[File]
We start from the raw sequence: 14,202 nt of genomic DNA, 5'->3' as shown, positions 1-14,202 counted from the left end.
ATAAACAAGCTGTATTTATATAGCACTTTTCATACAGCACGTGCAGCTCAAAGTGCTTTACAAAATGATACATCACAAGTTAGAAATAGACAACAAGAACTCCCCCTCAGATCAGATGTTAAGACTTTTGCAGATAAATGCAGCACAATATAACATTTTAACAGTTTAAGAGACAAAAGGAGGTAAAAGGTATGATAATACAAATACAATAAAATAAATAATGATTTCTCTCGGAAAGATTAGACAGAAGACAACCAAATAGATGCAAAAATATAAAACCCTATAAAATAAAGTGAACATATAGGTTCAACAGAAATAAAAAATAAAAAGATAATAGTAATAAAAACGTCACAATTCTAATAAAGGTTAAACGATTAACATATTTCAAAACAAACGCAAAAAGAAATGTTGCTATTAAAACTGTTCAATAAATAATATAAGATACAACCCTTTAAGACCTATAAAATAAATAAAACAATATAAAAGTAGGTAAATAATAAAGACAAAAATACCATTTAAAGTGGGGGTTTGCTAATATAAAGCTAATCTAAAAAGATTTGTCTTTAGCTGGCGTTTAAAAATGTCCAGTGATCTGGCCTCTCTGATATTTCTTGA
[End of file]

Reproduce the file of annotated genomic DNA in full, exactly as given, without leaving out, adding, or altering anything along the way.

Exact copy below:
We start from the raw sequence: 14,202 nt of genomic DNA, 5'->3' as shown, positions 1-14,202 counted from the left end.
ATAAACAAGCTGTATTTATATAGCACTTTTCATACAGCACGTGCAGCTCAAAGTGCTTTACAAAATGATACATCACAAGTTAGAAATAGACAACAAGAACTCCCCCTCAGATCAGATGTTAAGACTTTTGCAGATAAATGCAGCACAATATAACATTTTAACAGTTTAAGAGACAAAAGGAGGTAAAAGGTATGATAATACAAATACAATAAAATAAATAATGATTTCTCTCGGAAAGATTAGACAGAAGACAACCAAATAGATGCAAAAATATAAAACCCTATAAAATAAAGTGAACATATAGGTTCAACAGAAATAAAAAATAAAAAGATAATAGTAATAAAAACGTCACAATTCTAATAAAGGTTAAACGATTAACATATTTCAAAACAAACGCAAAAAGAAATGTTGCTATTAAAACTGTTCAATAAATAATATAAGATACAACCCTTTAAGACCTATAAAATAAATAAAACAATATAAAAGTAGGTAAATAATAAAGACAAAAATACCATTTAAAGTGGGGGTTTGCTAATATAAAGCTAATCTAAAAAGATTTGTCTTTAGCTGGCGTTTAAAAATGTCCAGTGATCTGGCCTCTCTGATATTTCTTGA